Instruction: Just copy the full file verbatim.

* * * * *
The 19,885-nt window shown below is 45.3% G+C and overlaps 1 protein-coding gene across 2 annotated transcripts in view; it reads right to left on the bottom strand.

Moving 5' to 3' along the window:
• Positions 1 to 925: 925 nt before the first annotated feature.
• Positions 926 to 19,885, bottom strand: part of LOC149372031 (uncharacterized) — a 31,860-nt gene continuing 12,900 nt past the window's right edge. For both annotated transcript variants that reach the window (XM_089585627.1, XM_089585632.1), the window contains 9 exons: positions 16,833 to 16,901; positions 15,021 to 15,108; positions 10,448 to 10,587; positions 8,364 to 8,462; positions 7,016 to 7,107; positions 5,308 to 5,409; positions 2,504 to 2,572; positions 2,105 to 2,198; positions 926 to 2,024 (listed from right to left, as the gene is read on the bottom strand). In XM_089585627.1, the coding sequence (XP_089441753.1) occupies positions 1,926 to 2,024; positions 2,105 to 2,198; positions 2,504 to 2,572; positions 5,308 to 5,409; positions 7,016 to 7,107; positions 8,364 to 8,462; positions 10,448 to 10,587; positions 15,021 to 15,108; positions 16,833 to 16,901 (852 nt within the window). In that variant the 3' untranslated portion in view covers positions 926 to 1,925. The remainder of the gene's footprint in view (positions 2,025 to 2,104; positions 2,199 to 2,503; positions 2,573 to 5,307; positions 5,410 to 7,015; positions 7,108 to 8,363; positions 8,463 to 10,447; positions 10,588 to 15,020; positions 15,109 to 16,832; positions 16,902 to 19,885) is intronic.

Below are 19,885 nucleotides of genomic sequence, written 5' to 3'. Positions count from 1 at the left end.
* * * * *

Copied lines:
The 19,885-nt window shown below is 45.3% G+C and overlaps 1 protein-coding gene across 2 annotated transcripts in view; it reads right to left on the bottom strand.

Moving 5' to 3' along the window:
• Positions 1 to 925: 925 nt before the first annotated feature.
• Positions 926 to 19,885, bottom strand: part of LOC149372031 (uncharacterized) — a 31,860-nt gene continuing 12,900 nt past the window's right edge. For both annotated transcript variants that reach the window (XM_089585627.1, XM_089585632.1), the window contains 9 exons: positions 16,833 to 16,901; positions 15,021 to 15,108; positions 10,448 to 10,587; positions 8,364 to 8,462; positions 7,016 to 7,107; positions 5,308 to 5,409; positions 2,504 to 2,572; positions 2,105 to 2,198; positions 926 to 2,024 (listed from right to left, as the gene is read on the bottom strand). In XM_089585627.1, the coding sequence (XP_089441753.1) occupies positions 1,926 to 2,024; positions 2,105 to 2,198; positions 2,504 to 2,572; positions 5,308 to 5,409; positions 7,016 to 7,107; positions 8,364 to 8,462; positions 10,448 to 10,587; positions 15,021 to 15,108; positions 16,833 to 16,901 (852 nt within the window). In that variant the 3' untranslated portion in view covers positions 926 to 1,925. The remainder of the gene's footprint in view (positions 2,025 to 2,104; positions 2,199 to 2,503; positions 2,573 to 5,307; positions 5,410 to 7,015; positions 7,108 to 8,363; positions 8,463 to 10,447; positions 10,588 to 15,020; positions 15,109 to 16,832; positions 16,902 to 19,885) is intronic.

Below are 19,885 nucleotides of genomic sequence, written 5' to 3'. Positions count from 1 at the left end.